Synopses & Reviews
Chronological historical citations document 500 years of usage of plants, trees, and shrubs native to eastern Canada, northeastern U.S. Also complete identifying information. 343 illustrations. "...this is the best Dover reprint relative to medicinal plants in fifteen years . . . you can't go wrong." — Botanic & Herb Reviews.
Spanning the last 500 years, this exceptionally detailed and well-researched guide focuses primarily on the ways North American Indians have used plants, trees, and shrubs for medicine, food, clothing, shelter, and other necessities. The plants considered are native to eastern Canada and the northeastern United States, although some are also found as far south as Florida and Texas and as far west as the Pacific coast.
In addition to extensive chronological historical citations dealing with documented usages of plants as far back as the fourteenth century, this book also provides data to enable even amateur botanists to identify plants in the field. Thus, accounts of herbalists, explorers, botanists, doctors, and scientists are accompanied by useful information about the plant's range, common and scientific names, nontechnical physical description and more. To make the book especially easy to use, plants are grouped according to habitat: wet open places, woods and thickets, and dry open places. Moreover, a detailed line drawing of the plant's leaves, buds, twigs, seeds, and other characteristic features accompanies the textual descriptions.
Scholarly, yet readable, exceptionally thorough but never dull, this classic reference belongs in the library of botanists, naturalists, herbalists, ethnologists, archaeologists -- anyone interested in the long and fascinating story of how plants have served humanity.
"Charlotte Erichsen-Brown is a noted and inspired student of the ethnobotany of eastern North America. She has completed a study of great imagination and energy. Whether on a library's reference shelf or in a backpack along the trail, her work will inform and educate, and often amaze." -- J. L. Riley, Botany Department, Royal Ontario Museum, Toronto, Canada.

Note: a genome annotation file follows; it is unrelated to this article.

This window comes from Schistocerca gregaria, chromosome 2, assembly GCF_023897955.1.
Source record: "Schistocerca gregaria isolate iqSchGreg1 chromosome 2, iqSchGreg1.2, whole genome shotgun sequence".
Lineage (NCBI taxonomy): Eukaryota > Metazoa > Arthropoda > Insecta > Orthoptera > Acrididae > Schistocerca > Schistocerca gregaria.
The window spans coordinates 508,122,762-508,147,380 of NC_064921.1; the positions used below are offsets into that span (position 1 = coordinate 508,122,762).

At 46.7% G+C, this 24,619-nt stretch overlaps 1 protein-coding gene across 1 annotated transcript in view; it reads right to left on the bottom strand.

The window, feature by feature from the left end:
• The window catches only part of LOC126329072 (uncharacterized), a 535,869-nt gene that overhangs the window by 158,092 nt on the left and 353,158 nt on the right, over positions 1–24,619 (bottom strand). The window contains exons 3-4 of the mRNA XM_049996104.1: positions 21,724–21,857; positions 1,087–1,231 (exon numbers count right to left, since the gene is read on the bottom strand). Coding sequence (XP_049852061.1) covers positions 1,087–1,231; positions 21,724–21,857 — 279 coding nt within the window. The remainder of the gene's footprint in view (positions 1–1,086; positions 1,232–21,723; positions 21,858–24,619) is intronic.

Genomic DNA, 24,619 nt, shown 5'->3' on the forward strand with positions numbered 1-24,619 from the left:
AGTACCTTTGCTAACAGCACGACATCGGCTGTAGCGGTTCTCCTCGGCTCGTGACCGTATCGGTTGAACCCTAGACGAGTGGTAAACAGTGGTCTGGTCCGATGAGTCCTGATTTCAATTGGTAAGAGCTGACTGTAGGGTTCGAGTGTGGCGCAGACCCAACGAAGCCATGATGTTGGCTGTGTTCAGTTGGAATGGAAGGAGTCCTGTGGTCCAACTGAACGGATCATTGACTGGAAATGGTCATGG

Chronological historical citations document 500 years of usage of plants, trees, shrubs native to eastern Canada, northeastern U.S. Also complete identifying information. 343 illustrations. ...this is the best Dover reprint relative to medicinal plants in fifteen years...you can't go wrong. -- Botanic & Herb Reviews.
Table of Contents
-including the larch which drops its needles
-including shrubby willows
Shrubs and Vines
-including cherry and hawthorn trees
Wet Open Places
seasonally wet meadows, lake and stream banks, swamps and acid bogs or all moist open places. This section starts with plants that float in the water, moves to those that like water on their roots and then to those at water's edge. Also found in wet open places but discussed under other section are St. John's wort, raspberries, cleavers, violets, may apples, pepper grass, goldenrods and stinging nettles
Woods and Thickets
all kinds of wooded areas, ranging from climax forests, through open woods, to the edges of woods and including generally areas where plants are shaded by higher trees or shrubs and coniferous swamps. Also found in woods and thickets but discussed under other sections are jack in the pulpit, wood nettle, jewel weed, wild lettuce, columbine, cinquefoils, Indian hemp, chenopods, certain goldenrods, blackberries and raspberries
Dry Open Places
fields, fence rows, sides of roads, recently burnt-over land, pockets of soil in crevices in open rock and generally areas that are unshaded and dry in summer conditions. Also found in dry open places but discussed in other sections are some of the St. John' worts, asters, rattlesnake plantains, seneca snakeroot, racemed milkwort, golden and pale corydalis